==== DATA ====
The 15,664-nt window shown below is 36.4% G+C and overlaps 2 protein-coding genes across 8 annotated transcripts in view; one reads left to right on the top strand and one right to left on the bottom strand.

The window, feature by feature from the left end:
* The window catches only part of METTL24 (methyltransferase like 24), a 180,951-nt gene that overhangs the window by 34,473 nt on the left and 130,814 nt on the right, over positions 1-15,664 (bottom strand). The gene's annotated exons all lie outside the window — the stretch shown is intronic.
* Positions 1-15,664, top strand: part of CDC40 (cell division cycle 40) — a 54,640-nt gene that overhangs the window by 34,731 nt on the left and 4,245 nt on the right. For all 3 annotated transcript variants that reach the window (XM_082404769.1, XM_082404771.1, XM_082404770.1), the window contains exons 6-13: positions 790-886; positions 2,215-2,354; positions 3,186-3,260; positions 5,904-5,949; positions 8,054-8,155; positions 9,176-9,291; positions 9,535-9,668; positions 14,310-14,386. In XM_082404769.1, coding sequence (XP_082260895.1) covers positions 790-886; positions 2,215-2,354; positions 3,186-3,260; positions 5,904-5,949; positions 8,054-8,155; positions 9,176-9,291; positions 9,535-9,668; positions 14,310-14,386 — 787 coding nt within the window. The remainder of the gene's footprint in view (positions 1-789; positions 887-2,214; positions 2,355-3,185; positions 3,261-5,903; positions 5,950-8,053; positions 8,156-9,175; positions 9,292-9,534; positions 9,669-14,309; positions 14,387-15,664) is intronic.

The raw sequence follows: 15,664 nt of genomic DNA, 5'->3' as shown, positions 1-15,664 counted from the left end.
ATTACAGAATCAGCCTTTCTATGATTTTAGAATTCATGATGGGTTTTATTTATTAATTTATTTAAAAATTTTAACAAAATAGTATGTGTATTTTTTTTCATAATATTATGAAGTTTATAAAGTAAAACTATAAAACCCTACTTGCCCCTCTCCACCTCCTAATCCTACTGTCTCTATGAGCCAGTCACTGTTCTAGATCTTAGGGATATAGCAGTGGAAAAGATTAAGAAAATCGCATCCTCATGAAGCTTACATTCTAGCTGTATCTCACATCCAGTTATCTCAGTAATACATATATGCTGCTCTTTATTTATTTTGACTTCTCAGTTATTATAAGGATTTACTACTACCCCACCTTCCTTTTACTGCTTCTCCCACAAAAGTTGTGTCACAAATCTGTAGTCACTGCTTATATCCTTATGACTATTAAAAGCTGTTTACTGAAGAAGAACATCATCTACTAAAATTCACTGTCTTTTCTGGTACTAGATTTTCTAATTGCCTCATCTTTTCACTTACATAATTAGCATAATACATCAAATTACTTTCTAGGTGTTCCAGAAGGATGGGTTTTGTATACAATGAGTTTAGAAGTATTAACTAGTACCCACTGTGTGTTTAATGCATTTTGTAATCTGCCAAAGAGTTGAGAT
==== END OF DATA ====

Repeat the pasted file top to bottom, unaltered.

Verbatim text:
The 15,664-nt window shown below is 36.4% G+C and overlaps 2 protein-coding genes across 8 annotated transcripts in view; one reads left to right on the top strand and one right to left on the bottom strand.

The window, feature by feature from the left end:
* The window catches only part of METTL24 (methyltransferase like 24), a 180,951-nt gene that overhangs the window by 34,473 nt on the left and 130,814 nt on the right, over positions 1-15,664 (bottom strand). The gene's annotated exons all lie outside the window — the stretch shown is intronic.
* Positions 1-15,664, top strand: part of CDC40 (cell division cycle 40) — a 54,640-nt gene that overhangs the window by 34,731 nt on the left and 4,245 nt on the right. For all 3 annotated transcript variants that reach the window (XM_082404769.1, XM_082404771.1, XM_082404770.1), the window contains exons 6-13: positions 790-886; positions 2,215-2,354; positions 3,186-3,260; positions 5,904-5,949; positions 8,054-8,155; positions 9,176-9,291; positions 9,535-9,668; positions 14,310-14,386. In XM_082404769.1, coding sequence (XP_082260895.1) covers positions 790-886; positions 2,215-2,354; positions 3,186-3,260; positions 5,904-5,949; positions 8,054-8,155; positions 9,176-9,291; positions 9,535-9,668; positions 14,310-14,386 — 787 coding nt within the window. The remainder of the gene's footprint in view (positions 1-789; positions 887-2,214; positions 2,355-3,185; positions 3,261-5,903; positions 5,950-8,053; positions 8,156-9,175; positions 9,292-9,534; positions 9,669-14,309; positions 14,387-15,664) is intronic.

The raw sequence follows: 15,664 nt of genomic DNA, 5'->3' as shown, positions 1-15,664 counted from the left end.
ATTACAGAATCAGCCTTTCTATGATTTTAGAATTCATGATGGGTTTTATTTATTAATTTATTTAAAAATTTTAACAAAATAGTATGTGTATTTTTTTTCATAATATTATGAAGTTTATAAAGTAAAACTATAAAACCCTACTTGCCCCTCTCCACCTCCTAATCCTACTGTCTCTATGAGCCAGTCACTGTTCTAGATCTTAGGGATATAGCAGTGGAAAAGATTAAGAAAATCGCATCCTCATGAAGCTTACATTCTAGCTGTATCTCACATCCAGTTATCTCAGTAATACATATATGCTGCTCTTTATTTATTTTGACTTCTCAGTTATTATAAGGATTTACTACTACCCCACCTTCCTTTTACTGCTTCTCCCACAAAAGTTGTGTCACAAATCTGTAGTCACTGCTTATATCCTTATGACTATTAAAAGCTGTTTACTGAAGAAGAACATCATCTACTAAAATTCACTGTCTTTTCTGGTACTAGATTTTCTAATTGCCTCATCTTTTCACTTACATAATTAGCATAATACATCAAATTACTTTCTAGGTGTTCCAGAAGGATGGGTTTTGTATACAATGAGTTTAGAAGTATTAACTAGTACCCACTGTGTGTTTAATGCATTTTGTAATCTGCCAAAGAGTTGAGAT